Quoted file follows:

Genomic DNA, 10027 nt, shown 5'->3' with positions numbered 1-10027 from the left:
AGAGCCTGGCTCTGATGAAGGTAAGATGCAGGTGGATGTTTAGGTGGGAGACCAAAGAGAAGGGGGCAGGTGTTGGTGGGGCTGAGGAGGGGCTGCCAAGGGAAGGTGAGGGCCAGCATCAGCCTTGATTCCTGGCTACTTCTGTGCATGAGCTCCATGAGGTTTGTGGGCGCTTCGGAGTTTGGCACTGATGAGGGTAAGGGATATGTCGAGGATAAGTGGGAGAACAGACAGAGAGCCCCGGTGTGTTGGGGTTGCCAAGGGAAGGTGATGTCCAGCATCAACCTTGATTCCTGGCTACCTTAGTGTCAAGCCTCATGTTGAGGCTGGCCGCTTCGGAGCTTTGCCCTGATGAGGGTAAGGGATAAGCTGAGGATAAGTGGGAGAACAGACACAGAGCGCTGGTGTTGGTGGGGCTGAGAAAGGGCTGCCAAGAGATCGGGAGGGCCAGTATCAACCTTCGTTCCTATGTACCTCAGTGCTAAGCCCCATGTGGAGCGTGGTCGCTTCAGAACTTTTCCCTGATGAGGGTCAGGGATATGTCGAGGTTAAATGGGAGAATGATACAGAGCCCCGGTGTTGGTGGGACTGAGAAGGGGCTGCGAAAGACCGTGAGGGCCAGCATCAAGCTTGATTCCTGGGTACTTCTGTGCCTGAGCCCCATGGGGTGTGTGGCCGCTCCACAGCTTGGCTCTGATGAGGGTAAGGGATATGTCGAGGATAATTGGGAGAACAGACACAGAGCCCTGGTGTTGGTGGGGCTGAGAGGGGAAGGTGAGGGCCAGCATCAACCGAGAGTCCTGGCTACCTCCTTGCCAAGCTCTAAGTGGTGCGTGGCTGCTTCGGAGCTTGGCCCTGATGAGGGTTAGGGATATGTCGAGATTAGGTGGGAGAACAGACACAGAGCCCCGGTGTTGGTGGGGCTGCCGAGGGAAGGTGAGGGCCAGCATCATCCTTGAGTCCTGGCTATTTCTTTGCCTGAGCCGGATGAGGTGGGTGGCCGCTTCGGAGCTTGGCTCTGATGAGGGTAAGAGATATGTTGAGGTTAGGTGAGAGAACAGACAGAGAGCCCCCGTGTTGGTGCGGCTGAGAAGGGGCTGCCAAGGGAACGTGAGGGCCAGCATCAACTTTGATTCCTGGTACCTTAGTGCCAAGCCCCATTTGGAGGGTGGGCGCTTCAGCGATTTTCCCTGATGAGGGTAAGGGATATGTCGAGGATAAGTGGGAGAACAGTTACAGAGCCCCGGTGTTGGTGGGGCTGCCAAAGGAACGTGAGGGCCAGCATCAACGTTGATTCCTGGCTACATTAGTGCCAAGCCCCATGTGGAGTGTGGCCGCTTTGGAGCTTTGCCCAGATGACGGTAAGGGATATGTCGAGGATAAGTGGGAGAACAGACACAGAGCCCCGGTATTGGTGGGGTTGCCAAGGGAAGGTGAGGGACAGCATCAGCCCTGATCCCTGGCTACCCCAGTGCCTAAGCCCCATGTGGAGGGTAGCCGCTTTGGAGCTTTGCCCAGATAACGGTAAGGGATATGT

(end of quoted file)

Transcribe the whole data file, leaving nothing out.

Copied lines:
Genomic DNA, 10027 nt, shown 5'->3' with positions numbered 1-10027 from the left:
AGAGCCTGGCTCTGATGAAGGTAAGATGCAGGTGGATGTTTAGGTGGGAGACCAAAGAGAAGGGGGCAGGTGTTGGTGGGGCTGAGGAGGGGCTGCCAAGGGAAGGTGAGGGCCAGCATCAGCCTTGATTCCTGGCTACTTCTGTGCATGAGCTCCATGAGGTTTGTGGGCGCTTCGGAGTTTGGCACTGATGAGGGTAAGGGATATGTCGAGGATAAGTGGGAGAACAGACAGAGAGCCCCGGTGTGTTGGGGTTGCCAAGGGAAGGTGATGTCCAGCATCAACCTTGATTCCTGGCTACCTTAGTGTCAAGCCTCATGTTGAGGCTGGCCGCTTCGGAGCTTTGCCCTGATGAGGGTAAGGGATAAGCTGAGGATAAGTGGGAGAACAGACACAGAGCGCTGGTGTTGGTGGGGCTGAGAAAGGGCTGCCAAGAGATCGGGAGGGCCAGTATCAACCTTCGTTCCTATGTACCTCAGTGCTAAGCCCCATGTGGAGCGTGGTCGCTTCAGAACTTTTCCCTGATGAGGGTCAGGGATATGTCGAGGTTAAATGGGAGAATGATACAGAGCCCCGGTGTTGGTGGGACTGAGAAGGGGCTGCGAAAGACCGTGAGGGCCAGCATCAAGCTTGATTCCTGGGTACTTCTGTGCCTGAGCCCCATGGGGTGTGTGGCCGCTCCACAGCTTGGCTCTGATGAGGGTAAGGGATATGTCGAGGATAATTGGGAGAACAGACACAGAGCCCTGGTGTTGGTGGGGCTGAGAGGGGAAGGTGAGGGCCAGCATCAACCGAGAGTCCTGGCTACCTCCTTGCCAAGCTCTAAGTGGTGCGTGGCTGCTTCGGAGCTTGGCCCTGATGAGGGTTAGGGATATGTCGAGATTAGGTGGGAGAACAGACACAGAGCCCCGGTGTTGGTGGGGCTGCCGAGGGAAGGTGAGGGCCAGCATCATCCTTGAGTCCTGGCTATTTCTTTGCCTGAGCCGGATGAGGTGGGTGGCCGCTTCGGAGCTTGGCTCTGATGAGGGTAAGAGATATGTTGAGGTTAGGTGAGAGAACAGACAGAGAGCCCCCGTGTTGGTGCGGCTGAGAAGGGGCTGCCAAGGGAACGTGAGGGCCAGCATCAACTTTGATTCCTGGTACCTTAGTGCCAAGCCCCATTTGGAGGGTGGGCGCTTCAGCGATTTTCCCTGATGAGGGTAAGGGATATGTCGAGGATAAGTGGGAGAACAGTTACAGAGCCCCGGTGTTGGTGGGGCTGCCAAAGGAACGTGAGGGCCAGCATCAACGTTGATTCCTGGCTACATTAGTGCCAAGCCCCATGTGGAGTGTGGCCGCTTTGGAGCTTTGCCCAGATGACGGTAAGGGATATGTCGAGGATAAGTGGGAGAACAGACACAGAGCCCCGGTATTGGTGGGGTTGCCAAGGGAAGGTGAGGGACAGCATCAGCCCTGATCCCTGGCTACCCCAGTGCCTAAGCCCCATGTGGAGGGTAGCCGCTTTGGAGCTTTGCCCAGATAACGGTAAGGGATATGT